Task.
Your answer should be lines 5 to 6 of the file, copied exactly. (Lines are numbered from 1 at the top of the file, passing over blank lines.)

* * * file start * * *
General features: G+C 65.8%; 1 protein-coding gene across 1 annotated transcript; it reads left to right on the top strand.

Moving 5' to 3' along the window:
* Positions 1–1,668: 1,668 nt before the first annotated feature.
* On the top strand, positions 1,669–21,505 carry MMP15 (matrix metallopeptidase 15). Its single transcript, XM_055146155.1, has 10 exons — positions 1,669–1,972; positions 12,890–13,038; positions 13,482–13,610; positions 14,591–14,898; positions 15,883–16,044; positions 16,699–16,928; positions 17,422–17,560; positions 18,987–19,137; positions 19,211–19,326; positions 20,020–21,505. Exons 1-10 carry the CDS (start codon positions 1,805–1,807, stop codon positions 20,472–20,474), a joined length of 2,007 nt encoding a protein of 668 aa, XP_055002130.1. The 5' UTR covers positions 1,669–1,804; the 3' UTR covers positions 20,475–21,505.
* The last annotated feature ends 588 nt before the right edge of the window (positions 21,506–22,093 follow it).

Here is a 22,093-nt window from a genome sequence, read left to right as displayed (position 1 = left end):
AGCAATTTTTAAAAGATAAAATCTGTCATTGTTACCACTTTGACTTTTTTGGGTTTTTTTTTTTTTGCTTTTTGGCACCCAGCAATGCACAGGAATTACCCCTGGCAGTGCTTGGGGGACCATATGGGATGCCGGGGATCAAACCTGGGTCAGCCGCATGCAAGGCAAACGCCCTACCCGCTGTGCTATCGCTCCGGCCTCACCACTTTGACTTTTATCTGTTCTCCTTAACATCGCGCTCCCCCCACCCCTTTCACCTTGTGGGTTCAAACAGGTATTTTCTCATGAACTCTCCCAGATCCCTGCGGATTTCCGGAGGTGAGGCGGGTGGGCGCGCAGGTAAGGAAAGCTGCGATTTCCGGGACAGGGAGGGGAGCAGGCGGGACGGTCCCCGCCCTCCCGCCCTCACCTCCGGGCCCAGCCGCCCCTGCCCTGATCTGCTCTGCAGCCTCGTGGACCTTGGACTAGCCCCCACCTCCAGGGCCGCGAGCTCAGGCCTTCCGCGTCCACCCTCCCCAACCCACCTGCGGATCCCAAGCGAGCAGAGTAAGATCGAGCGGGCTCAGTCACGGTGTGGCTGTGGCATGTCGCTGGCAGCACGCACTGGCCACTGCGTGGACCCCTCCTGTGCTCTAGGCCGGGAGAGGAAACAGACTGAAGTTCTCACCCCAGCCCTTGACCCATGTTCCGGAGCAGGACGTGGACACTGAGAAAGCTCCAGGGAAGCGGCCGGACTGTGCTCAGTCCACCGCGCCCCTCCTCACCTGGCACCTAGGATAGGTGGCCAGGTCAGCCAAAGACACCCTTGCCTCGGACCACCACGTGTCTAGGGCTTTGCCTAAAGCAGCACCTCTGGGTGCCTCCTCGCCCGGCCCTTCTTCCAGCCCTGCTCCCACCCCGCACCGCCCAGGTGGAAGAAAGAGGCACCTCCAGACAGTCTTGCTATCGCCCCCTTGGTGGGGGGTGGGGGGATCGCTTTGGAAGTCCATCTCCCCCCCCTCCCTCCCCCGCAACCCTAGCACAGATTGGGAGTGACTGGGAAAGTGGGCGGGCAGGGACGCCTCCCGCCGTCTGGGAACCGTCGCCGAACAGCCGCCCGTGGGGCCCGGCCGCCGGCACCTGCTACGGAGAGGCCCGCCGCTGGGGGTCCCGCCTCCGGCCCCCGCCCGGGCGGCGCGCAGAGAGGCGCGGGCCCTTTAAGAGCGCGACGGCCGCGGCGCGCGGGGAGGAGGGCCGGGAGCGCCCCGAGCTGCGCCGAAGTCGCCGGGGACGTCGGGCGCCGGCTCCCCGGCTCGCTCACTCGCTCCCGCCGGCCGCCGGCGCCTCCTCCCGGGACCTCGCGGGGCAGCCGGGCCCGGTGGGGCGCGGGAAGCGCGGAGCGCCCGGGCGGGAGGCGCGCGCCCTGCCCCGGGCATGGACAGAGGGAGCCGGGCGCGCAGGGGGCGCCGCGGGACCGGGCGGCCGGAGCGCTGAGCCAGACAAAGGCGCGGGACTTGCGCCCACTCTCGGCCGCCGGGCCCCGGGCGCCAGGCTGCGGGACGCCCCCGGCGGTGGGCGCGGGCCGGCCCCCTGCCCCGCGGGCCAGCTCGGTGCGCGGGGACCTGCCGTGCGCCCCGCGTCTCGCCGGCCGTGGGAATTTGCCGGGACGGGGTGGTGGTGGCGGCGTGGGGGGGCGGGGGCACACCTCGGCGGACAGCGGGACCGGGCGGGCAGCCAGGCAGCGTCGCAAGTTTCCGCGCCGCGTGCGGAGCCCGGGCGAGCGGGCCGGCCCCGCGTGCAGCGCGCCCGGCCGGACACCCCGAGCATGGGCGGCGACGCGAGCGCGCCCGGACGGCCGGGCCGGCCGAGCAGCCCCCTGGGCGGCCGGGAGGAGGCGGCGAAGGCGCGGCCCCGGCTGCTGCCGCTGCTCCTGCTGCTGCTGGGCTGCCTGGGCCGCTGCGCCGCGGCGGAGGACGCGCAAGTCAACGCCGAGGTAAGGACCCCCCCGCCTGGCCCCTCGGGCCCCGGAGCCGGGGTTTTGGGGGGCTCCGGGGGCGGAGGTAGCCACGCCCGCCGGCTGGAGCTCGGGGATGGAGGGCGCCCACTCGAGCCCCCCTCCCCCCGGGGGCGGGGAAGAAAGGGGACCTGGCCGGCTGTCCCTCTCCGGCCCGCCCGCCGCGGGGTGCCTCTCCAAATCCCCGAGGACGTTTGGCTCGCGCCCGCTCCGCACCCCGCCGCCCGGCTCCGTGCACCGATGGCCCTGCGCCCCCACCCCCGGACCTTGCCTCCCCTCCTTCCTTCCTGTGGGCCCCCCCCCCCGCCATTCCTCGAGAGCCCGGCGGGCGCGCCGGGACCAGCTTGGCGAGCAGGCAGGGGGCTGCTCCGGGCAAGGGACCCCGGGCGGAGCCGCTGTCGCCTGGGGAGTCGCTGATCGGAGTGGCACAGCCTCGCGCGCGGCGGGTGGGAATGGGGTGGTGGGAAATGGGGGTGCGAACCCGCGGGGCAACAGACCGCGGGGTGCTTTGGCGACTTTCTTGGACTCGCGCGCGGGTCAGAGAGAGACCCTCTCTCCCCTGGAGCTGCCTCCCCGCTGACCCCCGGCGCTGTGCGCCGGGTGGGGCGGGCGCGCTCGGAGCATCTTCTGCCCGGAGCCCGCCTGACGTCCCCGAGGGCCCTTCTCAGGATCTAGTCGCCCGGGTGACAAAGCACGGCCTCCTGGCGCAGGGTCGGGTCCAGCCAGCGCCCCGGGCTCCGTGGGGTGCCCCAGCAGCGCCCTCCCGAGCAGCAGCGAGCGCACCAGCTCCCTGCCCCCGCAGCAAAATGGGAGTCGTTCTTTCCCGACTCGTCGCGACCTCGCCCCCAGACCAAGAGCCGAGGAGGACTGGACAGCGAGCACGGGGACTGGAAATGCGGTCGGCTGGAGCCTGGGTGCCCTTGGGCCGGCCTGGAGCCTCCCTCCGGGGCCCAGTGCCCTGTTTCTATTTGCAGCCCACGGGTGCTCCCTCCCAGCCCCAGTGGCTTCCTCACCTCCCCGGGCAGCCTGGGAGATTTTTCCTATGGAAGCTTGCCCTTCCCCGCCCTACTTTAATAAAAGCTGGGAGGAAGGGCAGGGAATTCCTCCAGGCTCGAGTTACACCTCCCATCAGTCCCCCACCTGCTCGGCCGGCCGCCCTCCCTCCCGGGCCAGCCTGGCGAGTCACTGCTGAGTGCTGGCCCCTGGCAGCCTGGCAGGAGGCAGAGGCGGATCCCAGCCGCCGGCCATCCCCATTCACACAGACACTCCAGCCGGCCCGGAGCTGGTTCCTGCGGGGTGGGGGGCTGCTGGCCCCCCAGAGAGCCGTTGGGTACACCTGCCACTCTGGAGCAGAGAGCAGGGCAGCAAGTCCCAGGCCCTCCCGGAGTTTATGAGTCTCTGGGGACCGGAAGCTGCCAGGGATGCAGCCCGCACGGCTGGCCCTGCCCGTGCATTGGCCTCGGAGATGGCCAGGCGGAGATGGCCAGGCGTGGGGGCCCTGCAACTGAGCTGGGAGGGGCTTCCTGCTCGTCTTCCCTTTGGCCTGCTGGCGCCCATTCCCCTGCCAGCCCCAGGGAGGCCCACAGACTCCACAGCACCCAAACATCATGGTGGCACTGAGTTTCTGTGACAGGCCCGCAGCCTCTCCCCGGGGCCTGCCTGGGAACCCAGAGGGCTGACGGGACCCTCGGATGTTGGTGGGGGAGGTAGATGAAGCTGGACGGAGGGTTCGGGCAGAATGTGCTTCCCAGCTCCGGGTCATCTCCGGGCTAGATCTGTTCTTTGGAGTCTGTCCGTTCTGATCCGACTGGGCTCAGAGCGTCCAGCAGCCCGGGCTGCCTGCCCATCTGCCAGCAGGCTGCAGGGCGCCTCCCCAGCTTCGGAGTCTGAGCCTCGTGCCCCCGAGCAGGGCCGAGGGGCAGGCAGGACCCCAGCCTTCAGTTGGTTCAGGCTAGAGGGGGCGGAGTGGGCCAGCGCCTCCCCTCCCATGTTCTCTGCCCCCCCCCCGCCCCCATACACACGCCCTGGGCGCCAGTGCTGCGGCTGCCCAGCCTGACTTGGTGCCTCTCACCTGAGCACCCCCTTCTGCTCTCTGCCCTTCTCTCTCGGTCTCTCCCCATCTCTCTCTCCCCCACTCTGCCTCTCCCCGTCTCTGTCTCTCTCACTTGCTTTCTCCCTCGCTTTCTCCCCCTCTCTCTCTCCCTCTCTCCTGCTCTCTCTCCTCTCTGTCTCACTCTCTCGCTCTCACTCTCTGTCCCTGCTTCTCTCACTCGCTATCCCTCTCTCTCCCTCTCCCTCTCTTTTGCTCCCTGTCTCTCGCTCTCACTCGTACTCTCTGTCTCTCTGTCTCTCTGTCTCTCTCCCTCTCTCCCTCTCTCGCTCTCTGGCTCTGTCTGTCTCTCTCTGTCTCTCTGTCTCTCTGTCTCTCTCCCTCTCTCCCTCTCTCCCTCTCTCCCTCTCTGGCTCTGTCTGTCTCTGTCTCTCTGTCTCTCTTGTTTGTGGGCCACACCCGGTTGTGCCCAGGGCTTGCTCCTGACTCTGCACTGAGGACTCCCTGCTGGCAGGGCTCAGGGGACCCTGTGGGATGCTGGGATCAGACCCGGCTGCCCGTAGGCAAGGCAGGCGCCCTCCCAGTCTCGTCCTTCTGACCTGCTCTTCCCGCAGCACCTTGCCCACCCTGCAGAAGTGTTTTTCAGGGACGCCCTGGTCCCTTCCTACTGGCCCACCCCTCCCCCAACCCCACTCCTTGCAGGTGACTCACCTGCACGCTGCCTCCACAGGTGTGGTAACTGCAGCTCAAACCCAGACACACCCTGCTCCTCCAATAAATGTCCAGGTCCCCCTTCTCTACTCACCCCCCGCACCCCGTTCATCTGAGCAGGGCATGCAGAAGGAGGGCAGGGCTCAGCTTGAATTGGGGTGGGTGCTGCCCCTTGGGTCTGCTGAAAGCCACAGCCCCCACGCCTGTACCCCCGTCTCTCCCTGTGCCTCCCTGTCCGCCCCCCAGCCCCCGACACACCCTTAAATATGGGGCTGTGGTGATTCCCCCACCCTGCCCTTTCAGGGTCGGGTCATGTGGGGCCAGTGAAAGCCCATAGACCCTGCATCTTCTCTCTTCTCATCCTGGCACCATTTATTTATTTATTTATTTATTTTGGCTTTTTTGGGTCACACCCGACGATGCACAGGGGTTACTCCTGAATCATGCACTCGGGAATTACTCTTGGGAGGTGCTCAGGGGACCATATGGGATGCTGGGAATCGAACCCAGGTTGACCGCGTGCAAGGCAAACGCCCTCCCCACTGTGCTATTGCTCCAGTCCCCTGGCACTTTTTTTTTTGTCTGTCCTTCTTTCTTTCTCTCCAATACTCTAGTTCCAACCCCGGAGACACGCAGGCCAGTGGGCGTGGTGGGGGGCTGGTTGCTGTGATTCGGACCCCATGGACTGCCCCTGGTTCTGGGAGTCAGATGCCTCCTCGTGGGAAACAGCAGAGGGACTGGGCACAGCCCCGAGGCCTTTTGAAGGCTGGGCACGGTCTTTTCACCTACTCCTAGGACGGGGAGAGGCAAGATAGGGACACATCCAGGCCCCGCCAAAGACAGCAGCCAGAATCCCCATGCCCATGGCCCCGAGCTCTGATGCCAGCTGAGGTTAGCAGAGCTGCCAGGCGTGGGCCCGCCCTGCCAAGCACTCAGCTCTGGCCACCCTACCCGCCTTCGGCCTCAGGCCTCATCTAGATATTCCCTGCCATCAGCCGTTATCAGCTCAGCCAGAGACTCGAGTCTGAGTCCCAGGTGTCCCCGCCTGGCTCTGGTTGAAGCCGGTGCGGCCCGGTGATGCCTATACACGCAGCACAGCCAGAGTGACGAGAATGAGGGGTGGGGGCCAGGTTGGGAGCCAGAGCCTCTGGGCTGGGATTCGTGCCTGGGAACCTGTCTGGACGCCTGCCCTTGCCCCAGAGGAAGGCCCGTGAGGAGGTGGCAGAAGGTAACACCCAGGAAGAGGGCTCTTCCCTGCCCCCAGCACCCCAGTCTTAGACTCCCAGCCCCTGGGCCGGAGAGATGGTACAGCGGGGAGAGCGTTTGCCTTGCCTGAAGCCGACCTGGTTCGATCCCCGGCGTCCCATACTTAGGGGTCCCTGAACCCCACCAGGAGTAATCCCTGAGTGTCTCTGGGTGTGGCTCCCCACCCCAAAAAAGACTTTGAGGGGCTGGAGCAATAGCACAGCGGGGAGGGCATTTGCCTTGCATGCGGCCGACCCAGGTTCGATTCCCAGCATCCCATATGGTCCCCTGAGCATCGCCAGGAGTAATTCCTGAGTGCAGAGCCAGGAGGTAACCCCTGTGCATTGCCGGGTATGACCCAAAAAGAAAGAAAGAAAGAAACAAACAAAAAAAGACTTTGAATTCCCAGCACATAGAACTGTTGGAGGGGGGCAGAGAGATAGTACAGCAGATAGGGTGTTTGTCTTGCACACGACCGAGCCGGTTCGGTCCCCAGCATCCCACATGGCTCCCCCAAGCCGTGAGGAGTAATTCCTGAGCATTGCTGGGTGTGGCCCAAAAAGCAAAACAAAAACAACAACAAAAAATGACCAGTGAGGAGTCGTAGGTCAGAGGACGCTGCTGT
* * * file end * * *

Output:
* The last annotated feature ends 588 nt before the right edge of the window (positions 21,506–22,093 follow it).

Here is a 22,093-nt window from a genome sequence, read left to right as displayed (position 1 = left end):